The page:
March 31, 2010
Step One. Discover that the Ooma, an internet based telephone system that lets you make unlimited free calls forever, is cheaper at Bestbuy than online.
Step Two. Drive to Bestbuy in McAllen, Texas, with father and stepmother.
Step Three. Pick up an Ooma ($200).
Step Four. Wander by the netbooks. Mmm. Pretty. Listen stepmother ponders getting one. Pro: She and dad have been sharing a single computer for 10 years. By sharing, I mean not sharing. ;) Con: It's not free.
Step Five: Pick up a netbook ($300).
Step Six: Time to go wireless. Pick up a router ($50).
Step Seven: On the way to cash register, quickly scan prices for netbook on phone's internet and note that it's selling for $30 less.
Step Eight: Ask to speak to a manager. Cashier is a bit miffed, but explain nothing is wrong. You're just wanna make a deal. She acquiesces.
Step Nine: State case. The Netbook is cheaper on the Bestbuy website. Oh, and since you're buying $$$ in stuff, can he knock off anything from the other prices?
Step Ten: Smile as he reduces the netbook price by $30 and the Ooma by 5%, or $10. Congrats. In 40 seconds, you've just saved $40.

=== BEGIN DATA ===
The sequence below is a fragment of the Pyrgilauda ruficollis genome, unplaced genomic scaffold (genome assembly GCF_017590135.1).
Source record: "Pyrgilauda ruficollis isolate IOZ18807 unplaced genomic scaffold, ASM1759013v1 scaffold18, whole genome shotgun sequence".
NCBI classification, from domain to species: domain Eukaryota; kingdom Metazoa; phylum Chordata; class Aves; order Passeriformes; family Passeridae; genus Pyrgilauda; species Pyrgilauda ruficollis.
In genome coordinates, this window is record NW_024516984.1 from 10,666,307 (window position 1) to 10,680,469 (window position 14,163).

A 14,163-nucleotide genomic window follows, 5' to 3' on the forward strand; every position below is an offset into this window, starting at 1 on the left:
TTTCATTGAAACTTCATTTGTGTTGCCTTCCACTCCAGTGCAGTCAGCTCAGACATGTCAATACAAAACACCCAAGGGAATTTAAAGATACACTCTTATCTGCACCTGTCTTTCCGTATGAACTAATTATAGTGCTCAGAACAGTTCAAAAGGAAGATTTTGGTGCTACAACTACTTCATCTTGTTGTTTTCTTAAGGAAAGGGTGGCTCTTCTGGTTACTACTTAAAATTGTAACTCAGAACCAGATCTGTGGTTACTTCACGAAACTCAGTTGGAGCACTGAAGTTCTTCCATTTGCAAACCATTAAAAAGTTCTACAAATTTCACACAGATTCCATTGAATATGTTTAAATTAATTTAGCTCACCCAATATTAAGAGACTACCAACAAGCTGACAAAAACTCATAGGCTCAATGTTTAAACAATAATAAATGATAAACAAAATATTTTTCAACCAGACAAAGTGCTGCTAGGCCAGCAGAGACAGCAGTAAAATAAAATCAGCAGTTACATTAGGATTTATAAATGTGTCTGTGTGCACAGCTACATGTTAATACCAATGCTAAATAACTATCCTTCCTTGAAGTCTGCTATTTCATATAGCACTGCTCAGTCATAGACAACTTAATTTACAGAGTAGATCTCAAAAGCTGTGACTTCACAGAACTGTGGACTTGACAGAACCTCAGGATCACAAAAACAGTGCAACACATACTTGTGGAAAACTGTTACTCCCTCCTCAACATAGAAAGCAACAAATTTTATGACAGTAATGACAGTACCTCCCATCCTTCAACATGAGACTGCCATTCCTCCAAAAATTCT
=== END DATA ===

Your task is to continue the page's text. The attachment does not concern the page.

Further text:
Consider that $30 of those bucks are money Bestbuy was perfectly willing to give up. They were selling the exact same product for less, online. So at the very least, check prices before you head to a store (or on a phone, while you're shopping, if you can) and see if they can match those. You never know what you're missing or what could be cheaper with a newton of effort.
As for the $10. Indeed, that's not a lot, especially given the starting price. In retrospect I should have asked back, for a bigger discount: perhaps a certain dollar amount, or a counteroffer of 10% or even 20% off. But hindsight is 20/20. And even that minimal effort resulted in, essentially, an almost-free router.